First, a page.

Cancer Gene Bonanza

International collaboration doubles the number of genetic regions associated with breast, prostate, and ovarian cancers.

Mar 27, 2013
Ed Yong

Chromosome sculpturesFLICKR, BITMASKThe largest genetic association study in cancer thus far has unveiled dozens of previously unknown genetic regions that affect the risk of breast, prostate, and ovarian cancer. These discoveries provide fresh clues about the biology of these cancers, as well as pave the way to more accurate assessments of individual risk. The results are described in 13 papers, published today in Nature Genetics and several other journals.

Although it is clear that these hormone-related cancers have a strong genetic component, the variants identified in previous studies only account for a small proportion of this inherited susceptibility. To uncover more regions, an international team of scientists formed the Collaborative Oncological Gene-environment Study (COGS). They pooled the results from earlier studies to create a single chip called iCOGS, which they used to assess 211,000 single nucleotide polymorphisms (SNPs) of interest in the genomes of more than 200,000 people.

Together, they identified 74 new SNPs that affect the risk of these three cancers. “The sheer number of new variants was probably more than a lot of people were expecting,” said Doug Easton from the University of Cambridge, one of the study’s senior investigators. Combined with 75 previously known common variants, the new SNPs account for 28 percent of the familial risk for breast cancer, 30 percent of the familial risk for prostate cancer, and 4 percent of the familial risk for ovarian cancer. (For breast cancer, rare but high-risk genetic variants, which had been previously identified, explain a further 20 percent of the familial risk.)

“It’s an amazing achievement to come out with so many new hits on SNPs,” said Gareth Evans, a geneticist from the University of Manchester who was not involved in the study. “We’re starting to put together a fuller picture of the inherited component of these cancers.”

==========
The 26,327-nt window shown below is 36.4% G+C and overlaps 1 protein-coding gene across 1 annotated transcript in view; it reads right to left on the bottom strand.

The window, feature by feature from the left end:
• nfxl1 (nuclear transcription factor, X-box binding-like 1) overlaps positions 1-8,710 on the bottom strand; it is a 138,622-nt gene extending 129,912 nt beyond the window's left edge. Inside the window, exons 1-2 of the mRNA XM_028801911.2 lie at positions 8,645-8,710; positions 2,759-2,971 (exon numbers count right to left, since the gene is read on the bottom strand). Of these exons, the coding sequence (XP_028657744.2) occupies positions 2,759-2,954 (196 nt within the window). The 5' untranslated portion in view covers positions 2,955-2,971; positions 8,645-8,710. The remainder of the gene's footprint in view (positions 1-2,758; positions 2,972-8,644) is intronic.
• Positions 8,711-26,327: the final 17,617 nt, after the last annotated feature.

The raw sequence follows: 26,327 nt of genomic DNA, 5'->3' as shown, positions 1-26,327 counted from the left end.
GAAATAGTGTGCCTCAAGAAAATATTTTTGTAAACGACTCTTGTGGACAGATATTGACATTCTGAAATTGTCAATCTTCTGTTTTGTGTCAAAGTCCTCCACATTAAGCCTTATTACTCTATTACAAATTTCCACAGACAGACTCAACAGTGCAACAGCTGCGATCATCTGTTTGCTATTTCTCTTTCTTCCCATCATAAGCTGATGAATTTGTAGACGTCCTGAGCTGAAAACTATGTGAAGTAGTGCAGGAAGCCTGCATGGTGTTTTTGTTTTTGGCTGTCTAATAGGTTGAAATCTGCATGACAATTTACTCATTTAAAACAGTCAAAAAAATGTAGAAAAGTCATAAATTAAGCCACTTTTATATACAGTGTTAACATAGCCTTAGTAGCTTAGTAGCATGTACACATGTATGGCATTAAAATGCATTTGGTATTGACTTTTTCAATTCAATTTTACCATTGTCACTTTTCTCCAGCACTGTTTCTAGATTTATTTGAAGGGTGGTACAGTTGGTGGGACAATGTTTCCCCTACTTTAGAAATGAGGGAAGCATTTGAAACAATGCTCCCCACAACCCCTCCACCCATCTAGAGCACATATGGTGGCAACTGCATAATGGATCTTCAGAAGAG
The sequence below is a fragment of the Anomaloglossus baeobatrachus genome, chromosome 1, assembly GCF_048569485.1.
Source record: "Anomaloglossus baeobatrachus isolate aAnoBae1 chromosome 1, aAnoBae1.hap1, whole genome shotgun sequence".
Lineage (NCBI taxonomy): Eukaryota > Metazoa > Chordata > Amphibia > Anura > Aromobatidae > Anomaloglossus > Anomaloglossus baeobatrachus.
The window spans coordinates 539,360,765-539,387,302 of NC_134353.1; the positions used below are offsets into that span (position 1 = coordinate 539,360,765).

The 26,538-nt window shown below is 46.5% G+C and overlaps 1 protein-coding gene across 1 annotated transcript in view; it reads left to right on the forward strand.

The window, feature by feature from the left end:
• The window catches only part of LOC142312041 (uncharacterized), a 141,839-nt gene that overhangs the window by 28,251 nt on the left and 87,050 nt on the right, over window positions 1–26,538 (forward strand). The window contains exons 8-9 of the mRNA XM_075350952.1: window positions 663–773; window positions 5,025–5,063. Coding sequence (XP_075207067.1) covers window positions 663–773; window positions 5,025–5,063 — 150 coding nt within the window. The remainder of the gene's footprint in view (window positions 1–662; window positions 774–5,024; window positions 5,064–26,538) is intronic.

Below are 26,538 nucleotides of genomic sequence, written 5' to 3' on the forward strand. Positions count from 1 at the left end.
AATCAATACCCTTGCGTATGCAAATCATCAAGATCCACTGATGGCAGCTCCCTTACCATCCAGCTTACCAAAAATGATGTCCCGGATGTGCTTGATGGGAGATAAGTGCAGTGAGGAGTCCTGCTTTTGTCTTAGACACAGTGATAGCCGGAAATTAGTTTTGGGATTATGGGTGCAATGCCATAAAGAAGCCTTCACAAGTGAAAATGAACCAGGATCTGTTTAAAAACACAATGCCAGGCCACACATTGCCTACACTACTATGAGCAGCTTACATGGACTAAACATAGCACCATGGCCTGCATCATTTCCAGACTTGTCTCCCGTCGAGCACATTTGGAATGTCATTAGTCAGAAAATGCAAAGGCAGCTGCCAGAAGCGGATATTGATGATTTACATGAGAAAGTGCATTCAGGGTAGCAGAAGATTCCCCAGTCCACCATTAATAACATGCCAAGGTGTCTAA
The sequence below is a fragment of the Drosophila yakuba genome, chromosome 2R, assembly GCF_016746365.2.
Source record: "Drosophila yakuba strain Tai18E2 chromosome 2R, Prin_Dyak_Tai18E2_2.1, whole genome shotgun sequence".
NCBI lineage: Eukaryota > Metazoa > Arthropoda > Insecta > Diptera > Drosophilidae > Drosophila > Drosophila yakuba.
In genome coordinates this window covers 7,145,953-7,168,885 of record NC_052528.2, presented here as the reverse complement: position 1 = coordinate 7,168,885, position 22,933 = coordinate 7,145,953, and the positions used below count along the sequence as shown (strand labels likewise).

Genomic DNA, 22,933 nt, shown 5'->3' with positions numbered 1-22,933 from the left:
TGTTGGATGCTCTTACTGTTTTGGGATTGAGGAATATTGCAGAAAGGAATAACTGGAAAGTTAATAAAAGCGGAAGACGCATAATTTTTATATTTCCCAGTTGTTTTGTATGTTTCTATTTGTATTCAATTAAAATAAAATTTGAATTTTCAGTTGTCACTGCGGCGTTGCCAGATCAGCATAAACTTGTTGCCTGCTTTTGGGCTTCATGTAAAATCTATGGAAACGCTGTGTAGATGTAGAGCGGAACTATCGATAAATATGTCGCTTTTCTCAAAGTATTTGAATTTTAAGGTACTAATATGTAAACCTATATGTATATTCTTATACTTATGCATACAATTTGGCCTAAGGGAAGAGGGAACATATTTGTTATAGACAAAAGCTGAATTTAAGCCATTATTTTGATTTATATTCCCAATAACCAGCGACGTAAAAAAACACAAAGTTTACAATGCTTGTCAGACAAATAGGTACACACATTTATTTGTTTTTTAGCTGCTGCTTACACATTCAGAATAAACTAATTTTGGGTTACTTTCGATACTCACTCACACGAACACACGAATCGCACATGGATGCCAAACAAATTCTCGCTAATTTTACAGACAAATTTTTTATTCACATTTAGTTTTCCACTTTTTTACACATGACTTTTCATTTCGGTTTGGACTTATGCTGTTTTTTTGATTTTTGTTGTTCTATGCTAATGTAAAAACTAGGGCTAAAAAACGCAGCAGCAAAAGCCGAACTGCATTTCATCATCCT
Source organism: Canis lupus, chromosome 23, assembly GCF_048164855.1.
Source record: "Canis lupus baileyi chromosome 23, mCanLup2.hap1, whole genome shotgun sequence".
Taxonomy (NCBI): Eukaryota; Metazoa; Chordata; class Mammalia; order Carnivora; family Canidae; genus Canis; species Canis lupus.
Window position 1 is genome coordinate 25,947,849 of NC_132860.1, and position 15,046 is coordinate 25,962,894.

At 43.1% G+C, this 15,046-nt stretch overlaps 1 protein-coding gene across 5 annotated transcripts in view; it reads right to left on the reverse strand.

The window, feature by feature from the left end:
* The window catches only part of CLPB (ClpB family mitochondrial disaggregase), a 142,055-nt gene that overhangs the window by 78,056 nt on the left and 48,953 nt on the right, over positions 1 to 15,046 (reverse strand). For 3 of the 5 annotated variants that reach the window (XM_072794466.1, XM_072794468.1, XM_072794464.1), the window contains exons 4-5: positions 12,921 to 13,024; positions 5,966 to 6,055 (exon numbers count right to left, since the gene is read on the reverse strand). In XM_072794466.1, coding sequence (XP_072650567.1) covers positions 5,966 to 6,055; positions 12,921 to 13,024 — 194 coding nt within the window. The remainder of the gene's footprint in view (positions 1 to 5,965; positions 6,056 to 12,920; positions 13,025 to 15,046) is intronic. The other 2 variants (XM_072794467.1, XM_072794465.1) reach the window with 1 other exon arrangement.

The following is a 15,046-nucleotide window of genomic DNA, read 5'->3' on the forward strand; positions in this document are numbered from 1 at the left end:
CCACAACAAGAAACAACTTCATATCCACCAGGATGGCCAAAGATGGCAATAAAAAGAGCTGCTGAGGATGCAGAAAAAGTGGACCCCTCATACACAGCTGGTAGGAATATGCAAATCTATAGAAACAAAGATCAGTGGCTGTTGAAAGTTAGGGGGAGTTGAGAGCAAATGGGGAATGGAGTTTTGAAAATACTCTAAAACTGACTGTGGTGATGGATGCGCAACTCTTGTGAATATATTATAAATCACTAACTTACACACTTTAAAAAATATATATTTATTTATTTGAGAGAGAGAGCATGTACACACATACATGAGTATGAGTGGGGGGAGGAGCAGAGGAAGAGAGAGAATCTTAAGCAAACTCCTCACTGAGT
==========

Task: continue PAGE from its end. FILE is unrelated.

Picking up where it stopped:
Individually, most of the new variant have a small effect but collectively, their influence can be substantial. For example, following the new results, people whose genes put them in the top percent of the population in terms of prostate cancer risk are five times more likely to develop the disease than the average person. This would increase their lifetime risk from around 1 in 9 to just under 1 in 2. 

The new discoveries will allow researchers to more accurately predicting an individual’s risk of developing any of these three cancers. This may be useful for offering people with tailored advice on reducing their risk, or stratifying them for screening. Although breast and prostate screening could potentially save lives by detecting cancers at an earlier stage, they also detect tumors that would never have required treatment and can lead to unnecessary medical procedures. “Screening certainly has its disadvantages, and would be more effective if it were targeted at people who would benefit the most,” said Easton.

The sheer size of the COGS collaboration also allowed the team to look for variants that are linked to specific subtypes of the three cancers. For example, they found four SNPs that are associated with estrogen-receptor-negative breast cancers, and 16 that are associated with aggressive prostate cancers. Until now, all known prostate cancer variants were exclusively linked to the less aggressive forms of the disease.

The results also provide new clues as to the origins of the three cancers. For example, many of the prostate cancer SNPs lie near genes that are involved in helping cells stick together—a pathway that prostate cancer researchers have not traditionally focused on. “Most of the biological understanding is still to play for,” said Easton, “but we’re getting patterns that we need to get our teeth into.”

Despite the fact that more than 149 SNPs have now been linked to these diseases, much of the inherited risk of breast, ovarian, and prostate cancers is still unexplained, and the team estimates that for breast cancer alone, there are probably a thousand more regions that contribute to inherited risk. To hunt for more of these, the COGS researchers are already developing an even larger chip called the OncoChip that will look for variants underlying the same three cancers, along with bowel and lung cancers. But Easton added, “Ultimately, for these common variants, we’ll be defeated by the size of the study we need.”

The alternatives include using our biological understanding of each cancer to home in on areas of the genome more likely to harbor relevant variants, or to use whole-genome sequencing to detect rare variants that have a large or moderate impact on cancer risk.